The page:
Mark Jones
Road Test Editor
4 minute read
7 Feb 2015
6:30 am

Porsche Boxster GTS adds attitude to classy package

Mark Jones

The Porsche Boxster has been around since 1996 – and if I have to be completely honest, previous generations of the car did not exactly excite me.

In my opinion they did their job, but the styling, dynamics and even performance was left a little wanting from a sharper, faster end of the scale perspective.

I am sure almost every Boxster owner will disagree with what I have just said, but true performance enthusiasts won’t – and it is my job when testing a car to look at things in black and white, while keeping an eye on the emotional aspect of the package offered.

Back then the generation one car had only 150kW of power from its 2.5 litre engine and was good for a rated top speed of 235km/h via a Tiptronic box. A 3.2 litre was introduced in 2000 as one of two engine options and this saw 185kW being available and a claimed 255km/h with the same box. A few years later, in 2003, the power was bumped up to 191kW.

2005 saw the second generation car with power now up to 206kW, while in 2007 a 217kW 3.4 litre was introduced. In 2009 the second generation car was facelifted and given a direct fuel injection – and this saw another jump in power to 228kW.

But for me, things changed for the Boxster when the generation three car was launched in 2012. The new car now had the looks, the chassis and the power along with Porsche PDK gearbox offerings to bring a good looking and competitive package to the market.

Since then we have seen the S derivative break cover and now have the top of the range GTS model that adds some serious attitude to a class-leading package. The name says it all: Porsche GTS, stands for Gran Turismo Sport and has promised outstanding Porsche performance ever since the legendary 904 Carrera GTS, dating back to 1963.

Your GTS differs from the other Boxster models by offering a unique front end with smoked bi-xenon headlights, along with the Porsche Dynamic Light System (PDLS) as standard, a modified rear body apron and exterior badges in silky gloss black. This is certainly no longer a car you simply dismiss in the looks department.

Being a Porsche you have unbeatable dynamics, thanks to the exclusive features fitted as standard such as PASM and Sport Chrono that let you cruise around town in comfort one moment and the next you hit a button and switch to stalker mode that not only fine tunes the suspension for some fast action, but also unleashes an aggressive and grumpy snap, crackle and pop soundtrack from the standard sports exhaust to announce your not-so-innocent intentions in no uncertain terms.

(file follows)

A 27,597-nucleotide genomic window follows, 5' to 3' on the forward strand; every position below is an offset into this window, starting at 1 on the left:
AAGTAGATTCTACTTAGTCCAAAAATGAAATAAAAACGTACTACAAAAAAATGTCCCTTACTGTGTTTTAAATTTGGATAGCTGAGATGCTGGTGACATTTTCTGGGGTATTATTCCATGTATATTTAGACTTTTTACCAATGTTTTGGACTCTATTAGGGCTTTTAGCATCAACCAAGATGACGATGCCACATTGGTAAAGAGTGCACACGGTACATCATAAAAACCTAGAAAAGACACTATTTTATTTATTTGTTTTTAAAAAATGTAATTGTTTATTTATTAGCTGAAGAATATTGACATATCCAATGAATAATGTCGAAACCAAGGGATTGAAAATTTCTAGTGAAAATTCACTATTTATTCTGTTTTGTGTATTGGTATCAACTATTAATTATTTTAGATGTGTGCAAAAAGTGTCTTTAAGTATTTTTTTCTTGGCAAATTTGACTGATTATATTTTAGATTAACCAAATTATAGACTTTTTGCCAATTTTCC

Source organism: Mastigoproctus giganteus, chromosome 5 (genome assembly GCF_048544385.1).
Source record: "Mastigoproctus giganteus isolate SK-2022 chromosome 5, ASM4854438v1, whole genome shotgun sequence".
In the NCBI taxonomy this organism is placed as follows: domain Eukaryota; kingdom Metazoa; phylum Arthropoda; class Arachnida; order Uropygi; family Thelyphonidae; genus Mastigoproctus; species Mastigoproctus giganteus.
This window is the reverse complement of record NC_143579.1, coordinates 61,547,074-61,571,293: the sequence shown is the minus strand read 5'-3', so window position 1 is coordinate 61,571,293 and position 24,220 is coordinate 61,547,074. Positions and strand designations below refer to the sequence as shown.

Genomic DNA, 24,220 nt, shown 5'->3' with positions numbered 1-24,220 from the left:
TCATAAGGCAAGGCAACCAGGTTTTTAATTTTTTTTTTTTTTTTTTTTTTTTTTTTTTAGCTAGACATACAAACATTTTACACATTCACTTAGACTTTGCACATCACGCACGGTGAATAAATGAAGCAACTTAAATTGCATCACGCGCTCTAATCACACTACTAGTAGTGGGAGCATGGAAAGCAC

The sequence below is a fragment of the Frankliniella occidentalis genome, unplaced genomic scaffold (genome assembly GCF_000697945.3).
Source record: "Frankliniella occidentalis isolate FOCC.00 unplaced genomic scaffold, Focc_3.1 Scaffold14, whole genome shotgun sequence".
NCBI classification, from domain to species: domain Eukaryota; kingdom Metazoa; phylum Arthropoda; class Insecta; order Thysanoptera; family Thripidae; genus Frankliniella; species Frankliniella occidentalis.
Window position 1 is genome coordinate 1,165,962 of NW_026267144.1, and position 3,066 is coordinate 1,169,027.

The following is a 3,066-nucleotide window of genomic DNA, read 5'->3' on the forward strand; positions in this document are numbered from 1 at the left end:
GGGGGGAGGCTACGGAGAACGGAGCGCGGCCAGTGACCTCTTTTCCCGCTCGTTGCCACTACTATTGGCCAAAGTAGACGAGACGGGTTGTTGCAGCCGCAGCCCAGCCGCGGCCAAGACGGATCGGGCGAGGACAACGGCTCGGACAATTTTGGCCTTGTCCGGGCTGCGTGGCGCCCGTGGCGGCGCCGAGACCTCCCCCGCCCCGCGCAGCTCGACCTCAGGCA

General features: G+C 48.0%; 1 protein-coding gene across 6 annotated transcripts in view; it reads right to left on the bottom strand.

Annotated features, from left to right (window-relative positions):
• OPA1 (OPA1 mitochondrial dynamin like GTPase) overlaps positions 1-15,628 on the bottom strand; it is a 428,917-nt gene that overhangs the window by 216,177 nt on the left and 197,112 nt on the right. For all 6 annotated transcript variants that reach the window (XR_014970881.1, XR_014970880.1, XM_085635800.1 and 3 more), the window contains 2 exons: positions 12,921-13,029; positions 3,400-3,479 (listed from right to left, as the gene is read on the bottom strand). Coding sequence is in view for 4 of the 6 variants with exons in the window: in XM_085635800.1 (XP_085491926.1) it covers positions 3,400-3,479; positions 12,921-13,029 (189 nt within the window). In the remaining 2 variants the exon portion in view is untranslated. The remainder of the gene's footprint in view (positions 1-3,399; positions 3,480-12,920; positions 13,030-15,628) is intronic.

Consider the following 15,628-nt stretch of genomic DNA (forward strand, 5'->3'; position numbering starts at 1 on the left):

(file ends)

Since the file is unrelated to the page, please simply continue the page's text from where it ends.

I will admit I seldom let the Boxster GTS run in standard automatic mode.

I far preferred to run the car in Sport or Sport Plus modes and run up and down the seven-speed PDK gearbox and make full use of the dynamics of the car and revel in the soundtrack available from the 3.4 litre direct injection powerplant that now produces 243kW.

Take this car to the track or a twisty mountain pass and it will take chunks of time out of the likes of BMW’s Z4, Merc’s SLK and Jaguar’s F-Type – not forgetting it is an open top roadster. It is the most dynamic of the bunch.

And let me tell you, the Porsche Boxster GTS might be outgunned on paper by the competition, but it is when put against the clock it surprises them all by jumping to 100km/h in just 5.33 seconds, hitting the quarter mile in 13.52 seconds, while crossing the 1km mark at 220km/h on the way to a true top speed of 282km/h.

This, you must remember, is up on the Reef, where our thin oxygen-deprived air robs a naturally aspirated car such as this of around 18% of its horsepower. Down at sea level, you can expect even sharper performance with a few tenths of a second shaved off here and there.

Inside it is as to be expected: a sports steering wheel, two proper sports seats and a leather interior that is accentuated by the must-have Alcantara do duty.

You also get the black GTS badge embroidered on the headrests, a rev counter with GTS badge and door sill plates that also display a black badge.

This is not a family car; at

R928 000 or R978 000, depending if you opt for the three- or five-year Porsche Drive Plan, which makes it one the best priced in terms of the other premium offerings in this segment, this is a personal indulgence that is best enjoyed alone or with your significant other at pace.

And as an added bonus, you can drop the top and simply relax and revel in the great weather this country has to offer.